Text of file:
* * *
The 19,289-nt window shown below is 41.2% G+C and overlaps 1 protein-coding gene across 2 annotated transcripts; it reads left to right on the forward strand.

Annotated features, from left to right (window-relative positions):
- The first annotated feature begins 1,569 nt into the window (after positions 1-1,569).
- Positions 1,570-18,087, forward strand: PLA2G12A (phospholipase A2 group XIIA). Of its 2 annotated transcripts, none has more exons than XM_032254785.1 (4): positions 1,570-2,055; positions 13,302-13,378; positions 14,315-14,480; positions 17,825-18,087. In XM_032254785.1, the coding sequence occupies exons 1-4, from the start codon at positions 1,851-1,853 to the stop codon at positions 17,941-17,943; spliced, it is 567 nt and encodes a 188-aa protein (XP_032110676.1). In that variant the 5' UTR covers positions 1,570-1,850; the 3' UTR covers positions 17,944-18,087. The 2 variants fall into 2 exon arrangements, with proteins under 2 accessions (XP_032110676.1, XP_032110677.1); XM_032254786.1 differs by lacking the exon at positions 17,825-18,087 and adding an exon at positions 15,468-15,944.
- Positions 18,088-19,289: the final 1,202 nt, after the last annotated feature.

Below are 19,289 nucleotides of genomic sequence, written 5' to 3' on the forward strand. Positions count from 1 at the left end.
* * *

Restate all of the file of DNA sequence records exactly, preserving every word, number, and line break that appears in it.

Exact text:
The 19,289-nt window shown below is 41.2% G+C and overlaps 1 protein-coding gene across 2 annotated transcripts; it reads left to right on the forward strand.

Annotated features, from left to right (window-relative positions):
- The first annotated feature begins 1,569 nt into the window (after positions 1-1,569).
- Positions 1,570-18,087, forward strand: PLA2G12A (phospholipase A2 group XIIA). Of its 2 annotated transcripts, none has more exons than XM_032254785.1 (4): positions 1,570-2,055; positions 13,302-13,378; positions 14,315-14,480; positions 17,825-18,087. In XM_032254785.1, the coding sequence occupies exons 1-4, from the start codon at positions 1,851-1,853 to the stop codon at positions 17,941-17,943; spliced, it is 567 nt and encodes a 188-aa protein (XP_032110676.1). In that variant the 5' UTR covers positions 1,570-1,850; the 3' UTR covers positions 17,944-18,087. The 2 variants fall into 2 exon arrangements, with proteins under 2 accessions (XP_032110676.1, XP_032110677.1); XM_032254786.1 differs by lacking the exon at positions 17,825-18,087 and adding an exon at positions 15,468-15,944.
- Positions 18,088-19,289: the final 1,202 nt, after the last annotated feature.

Below are 19,289 nucleotides of genomic sequence, written 5' to 3' on the forward strand. Positions count from 1 at the left end.